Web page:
Of all the business transactions that are most significant in the life of an individual or family, the sale and purchase of the familial residence rank among the top. Even businesses, in fact, make major decisions with regard to acquiring and disposing of property. While not every real estate deal involves an intermediary between buyer and seller, most do — for good reason. Real estate brokers possess special expertise relative to local markets, property values, taxation, conveyance law, and staging. While they collect a commission from each conveyance, they provide three essential services that make a mutually beneficial deal happen.
What Is a Broker of Record?
The broker of record is the individual that is duly licensed, appointed, and recognized to oversee real estate transactions by a given state. The agent managing the sale — if not the broker — must be appointed by the broker of record. The broker of record, then, is someone who manages the brokerage. Generally, states require additional coursework and examinations — over and above those for licensing as an agent — for one to qualify as a broker of record. The agent’s authority in any sale always flows from the broker of record.
1- Compliance with Laws and Regulations
Ultimately, the broker of record is the responsible party to the state of licensure. As such, this person must assure that all aspects of a transaction conform to the commercial code and other rules affecting the sale or leasing of property. A purchase contract, for instance, may be subject to specific form and content rules, e.g. all required disclosures are made. The broker of record is responsible for this compliance. Federal statutes, too, like the Fair Housing Act, are standards to which the broker of record is held. This is a primary task.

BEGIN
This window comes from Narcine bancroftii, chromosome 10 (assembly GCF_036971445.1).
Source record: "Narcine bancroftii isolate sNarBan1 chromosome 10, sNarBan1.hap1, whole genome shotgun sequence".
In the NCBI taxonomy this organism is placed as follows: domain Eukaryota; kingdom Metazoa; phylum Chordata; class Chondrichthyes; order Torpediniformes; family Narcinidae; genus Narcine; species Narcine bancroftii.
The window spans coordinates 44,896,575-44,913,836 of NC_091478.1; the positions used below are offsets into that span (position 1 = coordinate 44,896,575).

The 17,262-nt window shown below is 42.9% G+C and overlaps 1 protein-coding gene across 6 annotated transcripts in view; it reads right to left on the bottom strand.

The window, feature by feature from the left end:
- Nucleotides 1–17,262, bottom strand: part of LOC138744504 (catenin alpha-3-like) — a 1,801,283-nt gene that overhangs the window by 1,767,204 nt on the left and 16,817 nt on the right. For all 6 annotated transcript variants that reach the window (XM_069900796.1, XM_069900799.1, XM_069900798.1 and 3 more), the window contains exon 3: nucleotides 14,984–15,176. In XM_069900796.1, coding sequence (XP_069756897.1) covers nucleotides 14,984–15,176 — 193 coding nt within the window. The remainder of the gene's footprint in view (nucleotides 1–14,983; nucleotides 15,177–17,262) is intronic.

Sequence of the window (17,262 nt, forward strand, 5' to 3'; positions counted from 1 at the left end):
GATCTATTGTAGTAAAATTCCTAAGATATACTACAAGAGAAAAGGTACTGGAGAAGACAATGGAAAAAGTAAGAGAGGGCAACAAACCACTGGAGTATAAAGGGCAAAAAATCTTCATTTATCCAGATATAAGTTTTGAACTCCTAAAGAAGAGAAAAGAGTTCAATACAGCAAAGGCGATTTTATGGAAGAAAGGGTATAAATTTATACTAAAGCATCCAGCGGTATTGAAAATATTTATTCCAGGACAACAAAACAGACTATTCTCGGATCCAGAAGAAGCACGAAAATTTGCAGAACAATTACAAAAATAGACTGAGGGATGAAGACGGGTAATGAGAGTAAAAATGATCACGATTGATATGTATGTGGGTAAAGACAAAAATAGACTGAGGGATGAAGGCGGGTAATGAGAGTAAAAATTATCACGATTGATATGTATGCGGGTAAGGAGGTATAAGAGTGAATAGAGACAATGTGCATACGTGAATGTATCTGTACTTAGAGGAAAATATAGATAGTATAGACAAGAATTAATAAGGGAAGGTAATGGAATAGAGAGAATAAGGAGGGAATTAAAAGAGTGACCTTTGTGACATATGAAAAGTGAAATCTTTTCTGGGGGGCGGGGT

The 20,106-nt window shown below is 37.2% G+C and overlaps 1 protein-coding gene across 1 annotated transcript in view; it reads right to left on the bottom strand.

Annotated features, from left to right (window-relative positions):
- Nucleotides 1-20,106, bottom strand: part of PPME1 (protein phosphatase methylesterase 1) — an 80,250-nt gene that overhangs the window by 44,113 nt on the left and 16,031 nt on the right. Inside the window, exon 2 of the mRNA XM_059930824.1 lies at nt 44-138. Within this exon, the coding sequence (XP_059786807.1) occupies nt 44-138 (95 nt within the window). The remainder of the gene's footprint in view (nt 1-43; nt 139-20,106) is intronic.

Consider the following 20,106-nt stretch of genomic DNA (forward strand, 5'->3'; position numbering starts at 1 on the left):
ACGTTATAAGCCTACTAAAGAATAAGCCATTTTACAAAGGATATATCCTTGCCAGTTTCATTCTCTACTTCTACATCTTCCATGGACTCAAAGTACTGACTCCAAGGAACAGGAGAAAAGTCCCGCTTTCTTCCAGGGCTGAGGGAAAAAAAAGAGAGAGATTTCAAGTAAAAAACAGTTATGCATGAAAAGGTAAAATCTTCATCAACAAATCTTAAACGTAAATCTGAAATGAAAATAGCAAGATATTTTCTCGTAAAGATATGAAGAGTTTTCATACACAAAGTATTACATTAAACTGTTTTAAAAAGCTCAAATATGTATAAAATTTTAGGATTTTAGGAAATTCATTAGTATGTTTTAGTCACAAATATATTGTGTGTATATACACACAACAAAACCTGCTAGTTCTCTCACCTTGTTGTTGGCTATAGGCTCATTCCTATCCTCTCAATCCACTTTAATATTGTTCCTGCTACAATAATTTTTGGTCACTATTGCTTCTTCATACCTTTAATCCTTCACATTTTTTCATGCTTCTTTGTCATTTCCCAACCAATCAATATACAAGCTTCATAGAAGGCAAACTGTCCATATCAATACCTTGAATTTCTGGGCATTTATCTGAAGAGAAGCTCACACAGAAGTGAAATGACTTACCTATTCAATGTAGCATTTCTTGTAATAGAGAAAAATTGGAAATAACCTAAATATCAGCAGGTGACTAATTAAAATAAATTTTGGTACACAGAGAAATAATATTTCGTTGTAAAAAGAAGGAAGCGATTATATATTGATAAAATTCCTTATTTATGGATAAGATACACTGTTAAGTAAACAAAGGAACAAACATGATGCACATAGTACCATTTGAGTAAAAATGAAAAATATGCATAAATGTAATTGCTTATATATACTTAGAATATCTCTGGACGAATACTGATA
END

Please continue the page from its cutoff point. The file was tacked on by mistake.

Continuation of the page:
2- Management and Administration
Just as important, the broker of record manages the agents and staff of a real estate office. Accounting, human resources, and training all fall under this role. Licenses of realtors must be valid and up to date. In addition, the broker of record provides continuing education opportunities for the salespeople in the brokerage. The broker of record also supervises the income, expenditures, profits, and losses of the organization. Meanwhile, this party can represent out-of-state brokers who work with investors and developers to acquire and sell commercial properties.
3- Property Management Representation
There does not always have to be a particular transaction underway for a broker of record to fulfill an important role. In most states, for instance, those interested in establishing a property management service must name a broker of record in order to conduct business. In this capacity, the broker will be available to the property owners and management companies to help resolve disputes, if necessary, and consult on leasing terms.
Whether apartment buildings, commercial properties, or single-family residences, real estate transactions are highly regulated at every level of government. Having a seasoned broker of record in place assures compliance and professionalism. Using a broker of record can help avoid costly mistakes in real estate transactions so it is well worth the money to invest in using one.